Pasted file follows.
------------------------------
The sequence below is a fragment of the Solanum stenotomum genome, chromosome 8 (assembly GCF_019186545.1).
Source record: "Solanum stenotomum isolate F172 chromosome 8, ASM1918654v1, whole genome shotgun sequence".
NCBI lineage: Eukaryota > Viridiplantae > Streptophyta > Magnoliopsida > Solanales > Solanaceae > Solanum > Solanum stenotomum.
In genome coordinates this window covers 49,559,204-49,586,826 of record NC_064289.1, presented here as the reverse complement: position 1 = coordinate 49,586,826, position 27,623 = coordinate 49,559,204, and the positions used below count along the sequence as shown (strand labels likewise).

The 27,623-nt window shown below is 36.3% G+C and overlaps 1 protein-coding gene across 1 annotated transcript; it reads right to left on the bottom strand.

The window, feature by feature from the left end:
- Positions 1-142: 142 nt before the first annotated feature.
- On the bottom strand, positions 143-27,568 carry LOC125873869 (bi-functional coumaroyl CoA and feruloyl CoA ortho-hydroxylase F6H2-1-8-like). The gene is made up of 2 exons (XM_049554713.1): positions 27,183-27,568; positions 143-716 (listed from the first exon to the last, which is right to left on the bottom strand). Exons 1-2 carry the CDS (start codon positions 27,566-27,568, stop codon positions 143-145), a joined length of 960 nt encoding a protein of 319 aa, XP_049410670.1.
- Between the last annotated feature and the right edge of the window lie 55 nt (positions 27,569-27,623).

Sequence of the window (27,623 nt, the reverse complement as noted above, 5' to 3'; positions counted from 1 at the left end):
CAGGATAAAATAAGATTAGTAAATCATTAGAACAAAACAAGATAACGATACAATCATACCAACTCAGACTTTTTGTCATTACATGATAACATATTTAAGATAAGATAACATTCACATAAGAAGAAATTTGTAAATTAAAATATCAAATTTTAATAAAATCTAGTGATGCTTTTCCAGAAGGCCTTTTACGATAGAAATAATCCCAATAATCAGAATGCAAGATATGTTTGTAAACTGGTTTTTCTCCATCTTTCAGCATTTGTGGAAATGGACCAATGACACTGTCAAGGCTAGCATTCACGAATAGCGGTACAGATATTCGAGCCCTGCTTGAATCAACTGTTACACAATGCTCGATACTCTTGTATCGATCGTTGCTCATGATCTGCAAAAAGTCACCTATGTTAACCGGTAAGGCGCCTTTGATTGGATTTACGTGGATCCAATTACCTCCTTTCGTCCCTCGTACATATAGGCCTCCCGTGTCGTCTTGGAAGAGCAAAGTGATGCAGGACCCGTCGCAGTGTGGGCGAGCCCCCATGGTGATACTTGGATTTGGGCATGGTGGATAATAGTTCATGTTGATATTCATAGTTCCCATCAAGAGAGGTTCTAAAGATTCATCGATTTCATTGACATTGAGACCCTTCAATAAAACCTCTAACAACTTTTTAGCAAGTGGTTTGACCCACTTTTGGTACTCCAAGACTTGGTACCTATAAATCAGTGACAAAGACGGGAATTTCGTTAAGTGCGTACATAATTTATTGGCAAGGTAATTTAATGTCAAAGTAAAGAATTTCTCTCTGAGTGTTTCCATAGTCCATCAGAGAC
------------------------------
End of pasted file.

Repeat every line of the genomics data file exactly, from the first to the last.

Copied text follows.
The sequence below is a fragment of the Solanum stenotomum genome, chromosome 8 (assembly GCF_019186545.1).
Source record: "Solanum stenotomum isolate F172 chromosome 8, ASM1918654v1, whole genome shotgun sequence".
NCBI lineage: Eukaryota > Viridiplantae > Streptophyta > Magnoliopsida > Solanales > Solanaceae > Solanum > Solanum stenotomum.
In genome coordinates this window covers 49,559,204-49,586,826 of record NC_064289.1, presented here as the reverse complement: position 1 = coordinate 49,586,826, position 27,623 = coordinate 49,559,204, and the positions used below count along the sequence as shown (strand labels likewise).

The 27,623-nt window shown below is 36.3% G+C and overlaps 1 protein-coding gene across 1 annotated transcript; it reads right to left on the bottom strand.

The window, feature by feature from the left end:
- Positions 1-142: 142 nt before the first annotated feature.
- On the bottom strand, positions 143-27,568 carry LOC125873869 (bi-functional coumaroyl CoA and feruloyl CoA ortho-hydroxylase F6H2-1-8-like). The gene is made up of 2 exons (XM_049554713.1): positions 27,183-27,568; positions 143-716 (listed from the first exon to the last, which is right to left on the bottom strand). Exons 1-2 carry the CDS (start codon positions 27,566-27,568, stop codon positions 143-145), a joined length of 960 nt encoding a protein of 319 aa, XP_049410670.1.
- Between the last annotated feature and the right edge of the window lie 55 nt (positions 27,569-27,623).

Sequence of the window (27,623 nt, the reverse complement as noted above, 5' to 3'; positions counted from 1 at the left end):
CAGGATAAAATAAGATTAGTAAATCATTAGAACAAAACAAGATAACGATACAATCATACCAACTCAGACTTTTTGTCATTACATGATAACATATTTAAGATAAGATAACATTCACATAAGAAGAAATTTGTAAATTAAAATATCAAATTTTAATAAAATCTAGTGATGCTTTTCCAGAAGGCCTTTTACGATAGAAATAATCCCAATAATCAGAATGCAAGATATGTTTGTAAACTGGTTTTTCTCCATCTTTCAGCATTTGTGGAAATGGACCAATGACACTGTCAAGGCTAGCATTCACGAATAGCGGTACAGATATTCGAGCCCTGCTTGAATCAACTGTTACACAATGCTCGATACTCTTGTATCGATCGTTGCTCATGATCTGCAAAAAGTCACCTATGTTAACCGGTAAGGCGCCTTTGATTGGATTTACGTGGATCCAATTACCTCCTTTCGTCCCTCGTACATATAGGCCTCCCGTGTCGTCTTGGAAGAGCAAAGTGATGCAGGACCCGTCGCAGTGTGGGCGAGCCCCCATGGTGATACTTGGATTTGGGCATGGTGGATAATAGTTCATGTTGATATTCATAGTTCCCATCAAGAGAGGTTCTAAAGATTCATCGATTTCATTGACATTGAGACCCTTCAATAAAACCTCTAACAACTTTTTAGCAAGTGGTTTGACCCACTTTTGGTACTCCAAGACTTGGTACCTATAAATCAGTGACAAAGACGGGAATTTCGTTAAGTGCGTACATAATTTATTGGCAAGGTAATTTAATGTCAAAGTAAAGAATTTCTCTCTGAGTGTTTCCATAGTCCATCAGAGAC